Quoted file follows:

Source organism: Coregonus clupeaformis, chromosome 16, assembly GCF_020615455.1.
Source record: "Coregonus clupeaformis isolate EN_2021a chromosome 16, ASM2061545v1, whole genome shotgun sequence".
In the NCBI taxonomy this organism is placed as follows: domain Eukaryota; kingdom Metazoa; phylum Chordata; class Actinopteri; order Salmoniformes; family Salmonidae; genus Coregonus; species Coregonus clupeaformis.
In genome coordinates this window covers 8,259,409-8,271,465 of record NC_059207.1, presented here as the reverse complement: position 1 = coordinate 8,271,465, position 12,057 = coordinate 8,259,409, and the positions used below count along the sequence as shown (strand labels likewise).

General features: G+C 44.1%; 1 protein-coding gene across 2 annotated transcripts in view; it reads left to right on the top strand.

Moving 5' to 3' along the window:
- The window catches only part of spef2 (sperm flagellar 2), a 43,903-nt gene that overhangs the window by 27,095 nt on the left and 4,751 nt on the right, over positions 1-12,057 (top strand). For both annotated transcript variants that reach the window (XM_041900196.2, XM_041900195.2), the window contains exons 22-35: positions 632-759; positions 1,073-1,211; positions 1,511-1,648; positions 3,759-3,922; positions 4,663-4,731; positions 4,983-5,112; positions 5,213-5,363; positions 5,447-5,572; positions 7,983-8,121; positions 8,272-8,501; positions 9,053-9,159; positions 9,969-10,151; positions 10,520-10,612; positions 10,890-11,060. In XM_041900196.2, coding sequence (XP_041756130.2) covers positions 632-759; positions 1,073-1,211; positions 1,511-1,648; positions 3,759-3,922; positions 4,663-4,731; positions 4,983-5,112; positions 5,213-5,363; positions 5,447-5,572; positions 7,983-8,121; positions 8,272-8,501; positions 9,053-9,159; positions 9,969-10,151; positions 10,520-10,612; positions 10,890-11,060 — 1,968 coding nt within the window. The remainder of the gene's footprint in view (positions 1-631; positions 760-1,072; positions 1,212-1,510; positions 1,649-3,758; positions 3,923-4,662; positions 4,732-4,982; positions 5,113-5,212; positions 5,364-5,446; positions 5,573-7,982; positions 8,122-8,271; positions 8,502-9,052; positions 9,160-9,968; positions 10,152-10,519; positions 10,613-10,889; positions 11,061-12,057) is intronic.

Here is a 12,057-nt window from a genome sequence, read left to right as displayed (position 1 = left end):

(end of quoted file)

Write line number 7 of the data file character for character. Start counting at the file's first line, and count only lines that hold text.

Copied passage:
- The window catches only part of spef2 (sperm flagellar 2), a 43,903-nt gene that overhangs the window by 27,095 nt on the left and 4,751 nt on the right, over positions 1-12,057 (top strand). For both annotated transcript variants that reach the window (XM_041900196.2, XM_041900195.2), the window contains exons 22-35: positions 632-759; positions 1,073-1,211; positions 1,511-1,648; positions 3,759-3,922; positions 4,663-4,731; positions 4,983-5,112; positions 5,213-5,363; positions 5,447-5,572; positions 7,983-8,121; positions 8,272-8,501; positions 9,053-9,159; positions 9,969-10,151; positions 10,520-10,612; positions 10,890-11,060. In XM_041900196.2, coding sequence (XP_041756130.2) covers positions 632-759; positions 1,073-1,211; positions 1,511-1,648; positions 3,759-3,922; positions 4,663-4,731; positions 4,983-5,112; positions 5,213-5,363; positions 5,447-5,572; positions 7,983-8,121; positions 8,272-8,501; positions 9,053-9,159; positions 9,969-10,151; positions 10,520-10,612; positions 10,890-11,060 — 1,968 coding nt within the window. The remainder of the gene's footprint in view (positions 1-631; positions 760-1,072; positions 1,212-1,510; positions 1,649-3,758; positions 3,923-4,662; positions 4,732-4,982; positions 5,113-5,212; positions 5,364-5,446; positions 5,573-7,982; positions 8,122-8,271; positions 8,502-9,052; positions 9,160-9,968; positions 10,152-10,519; positions 10,613-10,889; positions 11,061-12,057) is intronic.